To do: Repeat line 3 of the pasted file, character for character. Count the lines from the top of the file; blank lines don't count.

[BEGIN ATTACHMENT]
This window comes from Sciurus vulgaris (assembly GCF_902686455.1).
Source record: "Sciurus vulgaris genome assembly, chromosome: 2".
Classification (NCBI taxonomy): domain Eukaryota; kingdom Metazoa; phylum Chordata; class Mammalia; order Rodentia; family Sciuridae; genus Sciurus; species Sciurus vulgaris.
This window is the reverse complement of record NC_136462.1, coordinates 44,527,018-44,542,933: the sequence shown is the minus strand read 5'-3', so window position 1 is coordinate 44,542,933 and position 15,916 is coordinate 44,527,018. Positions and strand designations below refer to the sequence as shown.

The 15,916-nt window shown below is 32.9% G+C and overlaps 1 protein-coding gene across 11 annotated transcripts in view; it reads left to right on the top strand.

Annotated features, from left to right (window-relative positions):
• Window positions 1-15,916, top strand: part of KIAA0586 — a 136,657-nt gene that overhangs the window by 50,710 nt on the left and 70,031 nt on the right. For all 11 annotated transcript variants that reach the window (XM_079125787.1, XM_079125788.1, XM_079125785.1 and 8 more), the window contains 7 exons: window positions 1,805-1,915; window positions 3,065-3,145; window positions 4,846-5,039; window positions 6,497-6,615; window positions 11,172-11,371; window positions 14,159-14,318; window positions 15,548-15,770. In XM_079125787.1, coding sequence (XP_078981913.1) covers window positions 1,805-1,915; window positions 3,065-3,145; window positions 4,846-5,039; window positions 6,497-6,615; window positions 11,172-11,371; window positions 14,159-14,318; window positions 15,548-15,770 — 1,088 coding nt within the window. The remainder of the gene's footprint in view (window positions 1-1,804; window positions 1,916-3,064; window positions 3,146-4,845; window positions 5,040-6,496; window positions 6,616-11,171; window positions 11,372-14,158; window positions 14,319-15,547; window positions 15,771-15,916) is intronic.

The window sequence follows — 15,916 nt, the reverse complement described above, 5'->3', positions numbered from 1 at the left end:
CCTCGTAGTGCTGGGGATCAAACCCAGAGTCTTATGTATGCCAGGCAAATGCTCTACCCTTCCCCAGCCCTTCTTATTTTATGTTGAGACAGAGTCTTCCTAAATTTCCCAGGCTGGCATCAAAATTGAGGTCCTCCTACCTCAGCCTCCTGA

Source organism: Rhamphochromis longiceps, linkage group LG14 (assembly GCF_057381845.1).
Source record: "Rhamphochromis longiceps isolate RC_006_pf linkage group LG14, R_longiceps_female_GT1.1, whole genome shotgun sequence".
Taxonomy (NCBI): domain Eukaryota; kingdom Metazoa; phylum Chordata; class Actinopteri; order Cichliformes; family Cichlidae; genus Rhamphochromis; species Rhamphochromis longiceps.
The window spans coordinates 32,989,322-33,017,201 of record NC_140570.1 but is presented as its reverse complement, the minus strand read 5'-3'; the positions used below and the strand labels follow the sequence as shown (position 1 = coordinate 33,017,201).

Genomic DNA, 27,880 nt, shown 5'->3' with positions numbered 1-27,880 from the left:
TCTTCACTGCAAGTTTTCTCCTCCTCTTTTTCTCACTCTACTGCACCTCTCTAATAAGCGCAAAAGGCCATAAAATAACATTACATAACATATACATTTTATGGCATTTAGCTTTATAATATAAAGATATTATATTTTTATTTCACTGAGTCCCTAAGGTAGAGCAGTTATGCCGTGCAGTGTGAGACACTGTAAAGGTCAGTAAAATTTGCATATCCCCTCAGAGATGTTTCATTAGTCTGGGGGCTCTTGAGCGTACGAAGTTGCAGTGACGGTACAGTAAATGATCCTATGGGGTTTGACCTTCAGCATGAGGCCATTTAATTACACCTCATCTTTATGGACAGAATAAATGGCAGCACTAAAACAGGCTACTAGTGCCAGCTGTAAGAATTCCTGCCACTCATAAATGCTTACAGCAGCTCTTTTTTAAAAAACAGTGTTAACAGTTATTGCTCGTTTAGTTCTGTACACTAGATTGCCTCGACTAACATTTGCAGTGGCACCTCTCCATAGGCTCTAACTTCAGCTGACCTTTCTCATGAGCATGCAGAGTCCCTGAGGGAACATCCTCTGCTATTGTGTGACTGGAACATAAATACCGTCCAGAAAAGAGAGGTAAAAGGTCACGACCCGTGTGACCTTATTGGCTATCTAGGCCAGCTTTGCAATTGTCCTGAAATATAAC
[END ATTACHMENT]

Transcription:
Classification (NCBI taxonomy): domain Eukaryota; kingdom Metazoa; phylum Chordata; class Mammalia; order Rodentia; family Sciuridae; genus Sciurus; species Sciurus vulgaris.